Citing systemic failures in the university’s response to allegations of sexual misconduct by then-campus gynecologist George Tyndall, the U.S. Department of Education announced Thursday it is mandating sweeping changes in USC’s Title IX procedures and subjecting the school to three years of federal monitoring.
“This total and complete failure to protect students is heartbreaking and inexcusable,” U.S. Secretary of Education Betsy DeVos said in a statement announcing the results of the federal Title IX probe. “Too many at USC turned a blind eye to evidence that Dr. Tyndall was preying on students for years.
“We are grateful to every survivor who came forward to share their story with our (Office of Civil Rights) investigators,” she said. “Because of your bravery, we can now work with the university to ensure this never happens to another student on USC’s campus.”
Responding to the findings and resulting “resolution agreement” between the university and DOE, USC President Carol Folt said the conclusions “align with my personal resolve to strengthen USC policies, procedures and practices to promote patient well-being and prevent future misconduct.”
“The university is confronting its past and implementing changes necessary to inform its future,” Folt said. “We have already taken significant steps to better integrate our Title IX protections into the healthcare setting and to reinforce a culture of care, responsibility and accountability across all university programs and activities.”
Tyndall is awaiting trial on charges of sexually assaulting 16 patients over a seven-year period, but some former patients have alleged wrongdoing dating back decades. Hundreds of former patients have sued Tyndall and USC, accusing the university of failing to respond to allegations of abuse, some as far back as the 1980s. Earlier this week, a federal judge in Los Angeles gave final approval to a $215 million class-action settlement with some of the plaintiffs.
Hundreds of other women are still suing the university and Tyndall in state court. Attorneys for those alleged victims have criticized the federal class-action settlement, calling it inadequate.
The lawsuits contend the university received numerous complaints of Tyndall’s alleged sexually abusive behavior, dating back to at least 1988, and actively and deliberately concealed his actions. Attorneys for some former patients allege that following an internal investigation of complaints against Tyndall in 2016, the university paid Tyndall a substantial financial settlement so he would quietly resign.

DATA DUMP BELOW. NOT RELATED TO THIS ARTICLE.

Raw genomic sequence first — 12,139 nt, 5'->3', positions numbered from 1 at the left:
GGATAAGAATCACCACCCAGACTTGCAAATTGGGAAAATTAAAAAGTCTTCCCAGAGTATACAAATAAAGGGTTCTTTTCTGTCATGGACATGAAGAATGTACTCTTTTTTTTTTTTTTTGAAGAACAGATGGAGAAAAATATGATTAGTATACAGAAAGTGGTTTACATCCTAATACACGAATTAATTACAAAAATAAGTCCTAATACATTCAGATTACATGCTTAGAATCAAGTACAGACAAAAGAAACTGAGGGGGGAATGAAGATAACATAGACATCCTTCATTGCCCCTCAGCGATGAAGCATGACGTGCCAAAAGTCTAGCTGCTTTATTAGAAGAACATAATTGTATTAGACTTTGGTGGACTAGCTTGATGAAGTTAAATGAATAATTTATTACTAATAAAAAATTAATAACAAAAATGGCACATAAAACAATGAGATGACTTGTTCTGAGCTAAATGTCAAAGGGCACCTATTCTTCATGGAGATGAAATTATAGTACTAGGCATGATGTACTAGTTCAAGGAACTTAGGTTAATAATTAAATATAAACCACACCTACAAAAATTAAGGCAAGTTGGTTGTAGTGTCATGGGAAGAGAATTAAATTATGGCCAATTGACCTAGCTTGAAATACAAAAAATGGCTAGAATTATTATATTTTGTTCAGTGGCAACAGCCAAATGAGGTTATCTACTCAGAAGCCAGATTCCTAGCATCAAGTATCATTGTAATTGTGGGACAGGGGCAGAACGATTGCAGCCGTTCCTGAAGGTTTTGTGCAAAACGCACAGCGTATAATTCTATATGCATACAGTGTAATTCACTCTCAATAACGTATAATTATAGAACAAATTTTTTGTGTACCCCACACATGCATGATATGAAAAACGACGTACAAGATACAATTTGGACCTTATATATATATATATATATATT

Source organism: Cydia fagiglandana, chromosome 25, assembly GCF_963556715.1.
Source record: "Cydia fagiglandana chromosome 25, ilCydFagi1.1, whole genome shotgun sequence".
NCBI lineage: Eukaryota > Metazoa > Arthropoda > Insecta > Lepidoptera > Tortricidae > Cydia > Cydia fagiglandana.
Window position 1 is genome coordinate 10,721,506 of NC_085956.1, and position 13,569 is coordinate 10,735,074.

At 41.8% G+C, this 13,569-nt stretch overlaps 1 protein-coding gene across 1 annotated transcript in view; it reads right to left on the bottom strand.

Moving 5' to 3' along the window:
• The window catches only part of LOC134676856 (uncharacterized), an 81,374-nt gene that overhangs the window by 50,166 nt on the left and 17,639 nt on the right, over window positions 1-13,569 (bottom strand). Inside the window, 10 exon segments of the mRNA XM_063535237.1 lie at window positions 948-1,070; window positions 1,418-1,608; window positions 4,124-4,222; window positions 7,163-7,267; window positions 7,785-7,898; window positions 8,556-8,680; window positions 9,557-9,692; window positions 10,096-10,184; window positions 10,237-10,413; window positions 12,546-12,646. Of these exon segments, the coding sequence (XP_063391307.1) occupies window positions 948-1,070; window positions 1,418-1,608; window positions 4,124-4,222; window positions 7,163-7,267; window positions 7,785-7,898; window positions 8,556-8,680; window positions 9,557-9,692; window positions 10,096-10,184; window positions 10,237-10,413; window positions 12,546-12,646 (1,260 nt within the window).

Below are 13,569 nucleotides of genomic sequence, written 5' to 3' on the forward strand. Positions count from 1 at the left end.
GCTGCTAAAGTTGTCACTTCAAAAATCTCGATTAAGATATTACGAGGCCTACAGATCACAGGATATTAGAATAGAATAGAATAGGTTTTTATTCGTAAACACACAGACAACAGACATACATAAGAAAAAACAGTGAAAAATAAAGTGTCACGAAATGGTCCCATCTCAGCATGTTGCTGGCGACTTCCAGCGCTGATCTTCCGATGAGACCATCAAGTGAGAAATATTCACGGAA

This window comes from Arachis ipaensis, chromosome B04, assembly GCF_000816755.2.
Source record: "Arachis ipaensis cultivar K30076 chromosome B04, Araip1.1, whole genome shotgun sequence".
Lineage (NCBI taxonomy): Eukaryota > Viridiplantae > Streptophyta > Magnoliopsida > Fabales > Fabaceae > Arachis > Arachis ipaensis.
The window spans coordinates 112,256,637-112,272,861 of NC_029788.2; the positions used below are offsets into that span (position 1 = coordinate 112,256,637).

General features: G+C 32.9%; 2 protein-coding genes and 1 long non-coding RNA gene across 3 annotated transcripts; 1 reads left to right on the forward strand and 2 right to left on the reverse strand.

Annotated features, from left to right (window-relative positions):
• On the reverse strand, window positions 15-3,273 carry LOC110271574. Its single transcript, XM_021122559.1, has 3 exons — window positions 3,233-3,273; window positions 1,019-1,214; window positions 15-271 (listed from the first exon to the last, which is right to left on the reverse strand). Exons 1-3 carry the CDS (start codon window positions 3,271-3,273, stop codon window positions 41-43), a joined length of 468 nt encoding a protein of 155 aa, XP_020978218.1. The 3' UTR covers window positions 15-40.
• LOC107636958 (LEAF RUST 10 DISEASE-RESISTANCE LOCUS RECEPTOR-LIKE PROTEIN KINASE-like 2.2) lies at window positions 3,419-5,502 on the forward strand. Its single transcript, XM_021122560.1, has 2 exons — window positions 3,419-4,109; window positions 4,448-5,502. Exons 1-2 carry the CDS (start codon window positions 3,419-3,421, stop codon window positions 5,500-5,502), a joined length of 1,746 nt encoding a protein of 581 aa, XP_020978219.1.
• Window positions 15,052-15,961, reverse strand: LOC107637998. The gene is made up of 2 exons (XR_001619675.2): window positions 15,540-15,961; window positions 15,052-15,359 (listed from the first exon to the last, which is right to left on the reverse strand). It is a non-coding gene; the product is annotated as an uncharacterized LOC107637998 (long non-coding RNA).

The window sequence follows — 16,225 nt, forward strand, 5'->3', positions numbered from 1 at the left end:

USC officials have denied any cover-up.
According to the Department of Education, its investigation determined that the university was informed of possible misconduct by Tyndall toward five patients between 2000 and 2009. But the university “failed to investigate, assess whether interim measures were needed, determine whether the five patients were subjected to sex discrimination or ensure that steps were taken to prevent recurrence of the conduct and correct its effects for patients who complained and/or other patients.”
The DOE also faulted the university failed to investigate complaints that Tyndall was conducting pelvic exams without gloves and engaged in “digital penetration of patients” and conducted “full-body skin checks,” according to the federal agency.
Federal officials also said the university failed to investigate possible sex-discrimination violations after discovering more than 200 photographs of patients’ genitals in Tyndall’s office in 2016.
Under the “resolution agreement” between the university and DOE, USC will have to make a series of changes in its procedures aimed at enforcing Title IX, the federal law protecting students from sex-based discrimination.
The agreement mandates that the university:
— ensures its Title IX office has independent authority to respond to sex discrimination reports;
— ensures that the Title IX office monitors every complaint and provides the federal government with documentation of such reports;
— reach out to nine patients federal investigators identified as making complaints against Tyndall, “to offer to remedy the harm done by sex discrimination”;
— change its Title IX procedures to ensure “all involved parties receive due process, require training for students, employees and trustees regarding sex discrimination and require specialized training for health center employees”; and
— conduct a review of current and former employees to determine if they took appropriate actions after receiving complaints regarding Tyndall.
“What we have found at USC is shocking and reprehensible,” Assistant Education Secretary for Civil Rights Kenneth L. Marcus said. “No student should ever have to face the disgusting behavior that USC students had to deal with. I am pleased that (USC) President (Carol) Folt is now committing to major changes, and we will closely monitor the university to make sure that it complies with our agreement.”
In its statement, USC acknowledged that the investigation has helped identify needed improvements in internal communications, record-keeping to track complaints, training and collaboration between the health care system and Title IX program.
“There is no higher priority for me that protecting the health, safety and well-being of our students, faculty, staff and patients,” Folt said. “I will continue to work diligently to restore trust in this institution and build a strong foundation of integrity and accountability.
“By signing this agreement, we are confirming our commitment to work in partnership with (the Department of Education) to further a culture and climate where students, faculty and staff can learn, work and thrive,” she said.